Controlling face flies on cattle
What are face flies?
Face flies became common in Arkansas during the late 70’s and early 80’s after their
accidental introduction into North America in the 1950’s. Face flies tend to be a
bigger issue for cattle producers in the northern half of Arkansas. Although this
pest fly does not reach pest status every ear like the horn fly, it will be observed
almost every year in north Arkansas. Populations peak in June and often again in late August.
What problems do face flies cause?
Economic losses related to face flies include reduced weight gain and milk production
as well as their potential role in pinkeye. Face flies are mechanical vectors of Moraxella
bovis, a bacterium responsible for infectious bovine keratoconjunctivitis (IBK or
pinkeye). Thelazia spp., a nematode eye worm, can be transmitted
to horses and cattle by infective face flies. In addition, to being an important livestock pest, face flies can become a significant nuisance to a homeowner if they overwinter indoors.
Biology of face flies
The face fly is not a blood feeder like the horn fly; instead, it feeds on the secretions around the eyes, nostrils or on wounds of animals. Only female face flies feed on the animal; while males feed on nectar. Face flies are intermittent feeders spending a limited amount of time feeding on the animal. Most of their time is spent resting in vegetation or on fences.
Female face flies will only lay eggs in fresh bovine manure that is less than 10 minutes old. Eggs hatch into maggots which continue to develop until they reach the pupal stage. Mature maggots pupate in the soil under and around the manure pat. The lifecycle from eggs to adults takes from two to three weeks. Face flies diapause (overwinter) as adults in protected areas such as barns, attics, uninsulated walls, etc. and emerge in the spring.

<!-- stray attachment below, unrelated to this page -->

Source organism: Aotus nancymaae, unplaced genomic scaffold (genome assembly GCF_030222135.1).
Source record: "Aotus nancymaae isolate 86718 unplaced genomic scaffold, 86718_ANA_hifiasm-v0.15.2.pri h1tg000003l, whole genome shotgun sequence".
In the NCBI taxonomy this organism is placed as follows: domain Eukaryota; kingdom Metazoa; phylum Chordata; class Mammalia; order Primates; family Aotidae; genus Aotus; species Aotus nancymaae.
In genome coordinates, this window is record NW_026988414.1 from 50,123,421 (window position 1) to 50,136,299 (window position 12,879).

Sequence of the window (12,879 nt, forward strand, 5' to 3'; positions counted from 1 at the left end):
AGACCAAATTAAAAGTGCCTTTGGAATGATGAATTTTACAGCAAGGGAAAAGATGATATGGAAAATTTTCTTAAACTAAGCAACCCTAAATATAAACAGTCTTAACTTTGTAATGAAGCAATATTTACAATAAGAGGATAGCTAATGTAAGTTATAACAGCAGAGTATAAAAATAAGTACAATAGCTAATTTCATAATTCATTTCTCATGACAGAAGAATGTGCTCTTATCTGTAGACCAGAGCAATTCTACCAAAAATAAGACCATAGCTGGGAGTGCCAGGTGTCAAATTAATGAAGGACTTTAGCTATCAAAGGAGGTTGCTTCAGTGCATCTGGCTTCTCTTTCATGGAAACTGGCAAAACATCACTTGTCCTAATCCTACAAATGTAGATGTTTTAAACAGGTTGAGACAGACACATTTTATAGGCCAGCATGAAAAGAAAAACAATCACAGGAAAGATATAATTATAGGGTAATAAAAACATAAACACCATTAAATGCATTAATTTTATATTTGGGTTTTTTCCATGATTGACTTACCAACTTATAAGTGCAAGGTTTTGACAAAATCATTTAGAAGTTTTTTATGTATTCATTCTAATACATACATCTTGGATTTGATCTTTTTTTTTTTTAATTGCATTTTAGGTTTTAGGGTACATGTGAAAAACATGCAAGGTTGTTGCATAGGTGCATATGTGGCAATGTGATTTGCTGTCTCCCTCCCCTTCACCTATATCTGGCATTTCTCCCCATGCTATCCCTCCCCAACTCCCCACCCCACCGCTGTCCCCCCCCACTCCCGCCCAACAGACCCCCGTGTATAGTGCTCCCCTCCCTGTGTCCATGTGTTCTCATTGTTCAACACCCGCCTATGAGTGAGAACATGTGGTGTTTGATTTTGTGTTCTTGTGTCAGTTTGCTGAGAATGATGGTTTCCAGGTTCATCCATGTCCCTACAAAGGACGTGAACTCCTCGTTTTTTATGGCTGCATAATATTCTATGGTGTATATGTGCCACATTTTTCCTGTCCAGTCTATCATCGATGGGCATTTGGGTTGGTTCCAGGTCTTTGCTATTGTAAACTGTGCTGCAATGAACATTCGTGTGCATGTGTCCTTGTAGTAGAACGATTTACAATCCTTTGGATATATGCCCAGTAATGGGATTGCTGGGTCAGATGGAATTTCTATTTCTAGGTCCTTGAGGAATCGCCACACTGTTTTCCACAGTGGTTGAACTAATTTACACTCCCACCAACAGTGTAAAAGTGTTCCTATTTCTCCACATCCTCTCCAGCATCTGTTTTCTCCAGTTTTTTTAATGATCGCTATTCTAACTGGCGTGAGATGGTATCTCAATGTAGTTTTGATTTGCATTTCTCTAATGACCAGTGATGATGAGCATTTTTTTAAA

How to control face flies
Face flies should be controlled on cattle before they reach more than 10 per head.
On cattle they are difficult to control for a couple of reasons:
1) flies feed on the face which is difficult to treat and
2) they spend a significant time off the host.
Self-treatment options for face flies
Daily insecticide treatment maximizes control. For this reason, self-application devices
dust bags and back rubber equipped with face flips or specific insecticide impregnated ear tags are generally more effective. Both cattle and calves should be treated.
Forced-use dust bags
Self-treatment devices should be placed in such a manner that cattle are forced to use the device daily. This is easily accomplished by restricting access to water or mineral which requires cattle to pass through the device daily. Dust bags should be hung in pairs at a height and spacing that results in application to the face (for face flies) and back (for horn flies). Active ingredients used in dust bags include: coumaphos, tetrachlorvinphos, permethrin and zeta-cypermethrin. Inspect dust bags regularly and recharge with insecticide dust when needed. Dust bags should be kept dry to reduce insecticide clumping and loss of effectiveness.
Insecticide-charged back rubbers
Back-rubbers charged with an insecticide and fuel or mineral oil mixture and equipped with face flips (burlap or canvas cloth strips affixed around the back-rubber) is a good treatment option for face flies (and also controls horn flies). Active ingredients used in backrubbers include coumaphos, phosmet, tetrachlorvinpho/dichlorvos combination, permethrin and permethrin/piperonyl butoxide combinations.